Particularly among Asia scholars, there is broad support in Washington for a pivot to Asia in general, and U.S. China policy in particular. Unfortunately, there are two central flaws in U.S. Asia policy that promise big problems for America down the road.
The first problem is that Washington cannot figure out what it wants from China. Washington supports engaging China economically, and even takes credit for China’s economic growth. According to Secretary of State Hillary Clinton, “China has prospered as part of the open and rules-based system that the United States helped to build and works to sustain.”
At the same time, Washington is ringing China with an array of bilateral alliances and partnerships, all of which are more or less anti-China. It is not paranoid for Chinese to view this as a policy of military containment. When pressed on the containment question, U.S. policy officials offer absurd responses like that from Defense Secretary Leon Panetta in June of last year. According to Panetta, the pivot “is not about containment of China.” Rather, Panetta stated, "it is about the challenge of humanitarian assistance and needs; the challenge of dealing with weapons of mass destruction that are proliferating throughout the world; and dealing with narco-trafficking, and dealing with piracy; and dealing with issues that relate to trade and how do we improve trade and how do we improve lines of communication."
Would any American accept such a rationale for China deploying 60 percent of PLAN assets to the Western Hemisphere? Dealing with humanitarian assistance and needs, stifling nuclear proliferation, suppressing narco-traffickers, and dispatching pirates do not require more than half the U.S. Navy. Even Richard Armitage, former deputy secretary of state, knows this is nonsense: “When the administration says it’s not about China, it’s all about China. China knows this.” If the success of America’s Asia policy relies on Chinese elites believing our official rationale, the policy is in trouble.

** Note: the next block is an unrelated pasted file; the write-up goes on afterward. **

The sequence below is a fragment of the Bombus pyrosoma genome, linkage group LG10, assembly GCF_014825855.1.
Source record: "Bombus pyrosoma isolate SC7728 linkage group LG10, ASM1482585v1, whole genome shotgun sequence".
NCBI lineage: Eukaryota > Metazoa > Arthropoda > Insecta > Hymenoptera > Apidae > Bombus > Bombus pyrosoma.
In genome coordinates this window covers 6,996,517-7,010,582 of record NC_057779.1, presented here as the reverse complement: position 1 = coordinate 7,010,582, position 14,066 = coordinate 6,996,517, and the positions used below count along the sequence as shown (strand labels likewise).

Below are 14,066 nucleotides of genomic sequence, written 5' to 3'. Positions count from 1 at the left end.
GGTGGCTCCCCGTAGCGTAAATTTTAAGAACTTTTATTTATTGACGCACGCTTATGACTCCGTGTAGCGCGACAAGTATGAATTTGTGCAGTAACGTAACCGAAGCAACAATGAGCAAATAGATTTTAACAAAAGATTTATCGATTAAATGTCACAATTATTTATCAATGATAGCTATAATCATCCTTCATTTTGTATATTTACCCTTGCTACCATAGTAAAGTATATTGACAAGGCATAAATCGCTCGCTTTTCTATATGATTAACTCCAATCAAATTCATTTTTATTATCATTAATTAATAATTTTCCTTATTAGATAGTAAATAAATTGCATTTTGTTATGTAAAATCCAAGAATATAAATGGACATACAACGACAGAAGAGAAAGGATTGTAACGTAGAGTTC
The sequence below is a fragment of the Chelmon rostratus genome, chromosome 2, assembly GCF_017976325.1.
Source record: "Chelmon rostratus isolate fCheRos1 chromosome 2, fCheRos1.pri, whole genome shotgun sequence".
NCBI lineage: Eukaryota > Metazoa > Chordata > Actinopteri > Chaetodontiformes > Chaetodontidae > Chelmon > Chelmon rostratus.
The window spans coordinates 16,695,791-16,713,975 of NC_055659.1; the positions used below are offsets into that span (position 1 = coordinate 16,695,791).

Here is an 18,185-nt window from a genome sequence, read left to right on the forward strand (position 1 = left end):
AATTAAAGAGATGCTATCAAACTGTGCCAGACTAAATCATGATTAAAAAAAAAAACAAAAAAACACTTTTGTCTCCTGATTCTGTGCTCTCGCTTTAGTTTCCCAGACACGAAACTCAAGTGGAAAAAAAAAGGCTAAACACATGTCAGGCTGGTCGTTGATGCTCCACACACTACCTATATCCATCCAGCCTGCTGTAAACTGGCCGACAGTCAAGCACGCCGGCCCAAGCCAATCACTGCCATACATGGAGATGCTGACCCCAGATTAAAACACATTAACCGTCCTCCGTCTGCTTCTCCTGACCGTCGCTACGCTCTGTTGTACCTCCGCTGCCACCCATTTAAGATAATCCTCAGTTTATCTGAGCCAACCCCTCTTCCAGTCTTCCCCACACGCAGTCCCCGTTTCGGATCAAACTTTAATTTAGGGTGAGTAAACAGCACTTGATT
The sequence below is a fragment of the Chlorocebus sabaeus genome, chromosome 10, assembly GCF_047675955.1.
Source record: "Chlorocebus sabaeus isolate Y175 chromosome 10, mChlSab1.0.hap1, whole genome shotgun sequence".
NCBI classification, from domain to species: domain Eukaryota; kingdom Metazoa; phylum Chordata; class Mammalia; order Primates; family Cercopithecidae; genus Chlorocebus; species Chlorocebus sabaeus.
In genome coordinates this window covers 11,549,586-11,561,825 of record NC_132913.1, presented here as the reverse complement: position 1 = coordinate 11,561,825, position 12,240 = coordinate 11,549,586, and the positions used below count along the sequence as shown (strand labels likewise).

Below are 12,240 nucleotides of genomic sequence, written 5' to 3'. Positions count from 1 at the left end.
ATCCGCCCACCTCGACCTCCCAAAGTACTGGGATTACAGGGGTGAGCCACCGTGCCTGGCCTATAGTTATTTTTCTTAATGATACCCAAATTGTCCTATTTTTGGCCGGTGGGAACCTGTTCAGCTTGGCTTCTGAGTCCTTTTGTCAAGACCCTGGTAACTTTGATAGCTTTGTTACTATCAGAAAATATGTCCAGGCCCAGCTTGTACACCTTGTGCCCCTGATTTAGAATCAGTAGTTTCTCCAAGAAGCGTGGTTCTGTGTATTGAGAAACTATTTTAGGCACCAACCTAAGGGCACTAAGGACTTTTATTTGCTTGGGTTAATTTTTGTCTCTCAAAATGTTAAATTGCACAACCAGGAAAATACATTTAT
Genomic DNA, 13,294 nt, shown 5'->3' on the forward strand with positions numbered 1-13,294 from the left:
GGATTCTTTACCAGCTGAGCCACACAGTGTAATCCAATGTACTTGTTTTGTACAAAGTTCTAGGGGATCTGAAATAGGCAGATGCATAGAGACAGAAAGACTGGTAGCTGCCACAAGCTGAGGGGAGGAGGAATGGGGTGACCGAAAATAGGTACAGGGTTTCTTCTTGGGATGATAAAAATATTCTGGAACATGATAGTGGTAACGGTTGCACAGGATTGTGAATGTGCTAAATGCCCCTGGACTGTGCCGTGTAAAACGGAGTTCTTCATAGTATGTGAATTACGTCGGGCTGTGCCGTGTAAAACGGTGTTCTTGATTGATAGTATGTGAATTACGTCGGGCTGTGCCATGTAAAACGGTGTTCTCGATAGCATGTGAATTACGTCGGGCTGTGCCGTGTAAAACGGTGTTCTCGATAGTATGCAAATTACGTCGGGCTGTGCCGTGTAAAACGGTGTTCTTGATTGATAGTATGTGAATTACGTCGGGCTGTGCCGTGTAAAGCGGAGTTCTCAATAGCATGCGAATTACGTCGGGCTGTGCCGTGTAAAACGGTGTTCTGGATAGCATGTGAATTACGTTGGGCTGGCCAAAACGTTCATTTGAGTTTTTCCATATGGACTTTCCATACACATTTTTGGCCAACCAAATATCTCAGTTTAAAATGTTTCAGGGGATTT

But the more basic problem is that economic engagement is working at cross purposes with military containment. If Washington isn’t comfortable with a more powerful China demanding a greater say over Asian security issues, making China wealthier by trading with it doesn’t make much sense. By the same token, if Washington supports the robust trading relationship that helps narrow the relative power gap between the two countries, why contain it, especially considering that the trading makes the containing costlier?
When I have raised these concerns with U.S. policy officials, they brush off the reasoning as crude and simplistic, but they have little response beyond that. A normal formulation is that America welcomes a “strong, responsible, and prosperous” China that plays a “constructive role” in world politics. “Responsible” and “constructive” go undefined in these responses, however, negating much of their value. Would a responsible China demand control over its sea lines of communication? Would it be constructive for China to continually escalate its demands on Taiwan for reunification?